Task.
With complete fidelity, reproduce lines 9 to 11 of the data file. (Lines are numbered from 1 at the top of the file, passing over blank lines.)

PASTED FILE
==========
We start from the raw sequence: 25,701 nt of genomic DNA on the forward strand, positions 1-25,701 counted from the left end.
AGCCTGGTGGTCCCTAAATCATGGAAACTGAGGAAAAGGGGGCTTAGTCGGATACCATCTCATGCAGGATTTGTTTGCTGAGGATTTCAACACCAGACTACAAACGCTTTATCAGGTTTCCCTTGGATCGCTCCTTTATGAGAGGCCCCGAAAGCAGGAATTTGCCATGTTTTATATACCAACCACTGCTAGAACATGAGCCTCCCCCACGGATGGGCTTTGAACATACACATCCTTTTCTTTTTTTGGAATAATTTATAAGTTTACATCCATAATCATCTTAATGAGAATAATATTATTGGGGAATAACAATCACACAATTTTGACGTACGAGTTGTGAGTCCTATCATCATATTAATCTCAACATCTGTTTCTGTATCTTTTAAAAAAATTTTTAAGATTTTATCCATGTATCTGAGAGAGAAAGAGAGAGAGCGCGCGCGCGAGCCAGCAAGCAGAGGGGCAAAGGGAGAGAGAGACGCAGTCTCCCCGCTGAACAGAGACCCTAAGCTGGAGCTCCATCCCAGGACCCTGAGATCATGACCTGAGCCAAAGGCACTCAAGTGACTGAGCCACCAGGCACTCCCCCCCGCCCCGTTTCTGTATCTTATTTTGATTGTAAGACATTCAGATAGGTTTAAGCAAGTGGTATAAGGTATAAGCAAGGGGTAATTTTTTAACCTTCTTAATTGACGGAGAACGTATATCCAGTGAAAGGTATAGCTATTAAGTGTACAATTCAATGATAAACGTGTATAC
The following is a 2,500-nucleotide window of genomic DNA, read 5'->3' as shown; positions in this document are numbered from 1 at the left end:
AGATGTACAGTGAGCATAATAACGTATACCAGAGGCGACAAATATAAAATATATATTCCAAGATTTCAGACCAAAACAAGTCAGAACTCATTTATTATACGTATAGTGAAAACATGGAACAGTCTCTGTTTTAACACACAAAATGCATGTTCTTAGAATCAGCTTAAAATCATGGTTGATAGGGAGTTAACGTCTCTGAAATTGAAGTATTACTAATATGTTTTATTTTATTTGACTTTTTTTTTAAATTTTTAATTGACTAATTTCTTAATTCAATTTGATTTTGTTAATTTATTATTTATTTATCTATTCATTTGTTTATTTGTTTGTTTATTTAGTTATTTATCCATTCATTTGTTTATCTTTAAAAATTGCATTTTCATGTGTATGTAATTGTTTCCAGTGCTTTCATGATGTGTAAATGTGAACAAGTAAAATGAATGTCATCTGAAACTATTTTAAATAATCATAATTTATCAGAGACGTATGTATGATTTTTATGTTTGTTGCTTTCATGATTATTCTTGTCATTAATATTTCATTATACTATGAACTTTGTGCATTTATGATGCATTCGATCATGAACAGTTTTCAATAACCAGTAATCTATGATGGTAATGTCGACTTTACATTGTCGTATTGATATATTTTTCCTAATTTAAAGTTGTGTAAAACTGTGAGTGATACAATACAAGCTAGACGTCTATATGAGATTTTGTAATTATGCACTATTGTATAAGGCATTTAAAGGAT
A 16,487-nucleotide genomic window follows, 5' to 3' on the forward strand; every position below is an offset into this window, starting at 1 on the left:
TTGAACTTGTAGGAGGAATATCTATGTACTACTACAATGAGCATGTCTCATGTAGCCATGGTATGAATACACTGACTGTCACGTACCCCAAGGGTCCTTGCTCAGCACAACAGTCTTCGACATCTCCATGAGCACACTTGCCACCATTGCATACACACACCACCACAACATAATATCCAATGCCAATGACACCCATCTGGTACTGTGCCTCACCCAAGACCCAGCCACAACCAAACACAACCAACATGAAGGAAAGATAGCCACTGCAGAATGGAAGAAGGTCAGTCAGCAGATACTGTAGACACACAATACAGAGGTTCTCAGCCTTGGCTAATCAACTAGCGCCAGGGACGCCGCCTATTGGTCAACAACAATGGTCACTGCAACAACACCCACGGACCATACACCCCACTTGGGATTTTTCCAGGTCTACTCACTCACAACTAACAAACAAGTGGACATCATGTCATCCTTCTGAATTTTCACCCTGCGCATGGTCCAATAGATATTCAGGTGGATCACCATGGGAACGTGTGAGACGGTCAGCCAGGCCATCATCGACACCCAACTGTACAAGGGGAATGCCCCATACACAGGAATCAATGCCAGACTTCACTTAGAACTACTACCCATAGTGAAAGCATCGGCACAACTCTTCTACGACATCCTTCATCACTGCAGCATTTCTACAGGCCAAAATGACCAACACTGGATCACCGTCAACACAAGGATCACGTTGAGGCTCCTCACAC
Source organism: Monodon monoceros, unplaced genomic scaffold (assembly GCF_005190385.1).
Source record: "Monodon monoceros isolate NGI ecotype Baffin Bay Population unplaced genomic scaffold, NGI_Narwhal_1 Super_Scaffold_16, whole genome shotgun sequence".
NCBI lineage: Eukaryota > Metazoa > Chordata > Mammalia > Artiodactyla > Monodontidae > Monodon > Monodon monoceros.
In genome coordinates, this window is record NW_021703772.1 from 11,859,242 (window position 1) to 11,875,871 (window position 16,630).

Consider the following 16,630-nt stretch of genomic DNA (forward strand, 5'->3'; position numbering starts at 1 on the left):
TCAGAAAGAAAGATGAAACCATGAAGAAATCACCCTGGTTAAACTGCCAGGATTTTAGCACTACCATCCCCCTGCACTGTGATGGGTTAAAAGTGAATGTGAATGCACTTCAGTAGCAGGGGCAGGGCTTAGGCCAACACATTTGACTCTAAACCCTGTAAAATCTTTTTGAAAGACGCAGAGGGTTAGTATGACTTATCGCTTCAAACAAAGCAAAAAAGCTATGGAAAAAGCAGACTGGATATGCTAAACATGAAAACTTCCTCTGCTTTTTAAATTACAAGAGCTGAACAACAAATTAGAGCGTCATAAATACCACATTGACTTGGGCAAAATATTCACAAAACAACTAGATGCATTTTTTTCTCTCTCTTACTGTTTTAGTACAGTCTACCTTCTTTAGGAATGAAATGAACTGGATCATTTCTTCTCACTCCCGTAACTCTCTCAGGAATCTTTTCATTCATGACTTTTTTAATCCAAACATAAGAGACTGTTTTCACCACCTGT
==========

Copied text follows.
NCBI lineage: Eukaryota > Metazoa > Chordata > Mammalia > Artiodactyla > Monodontidae > Monodon > Monodon monoceros.
In genome coordinates, this window is record NW_021703772.1 from 11,859,242 (window position 1) to 11,875,871 (window position 16,630).

Consider the following 16,630-nt stretch of genomic DNA (forward strand, 5'->3'; position numbering starts at 1 on the left):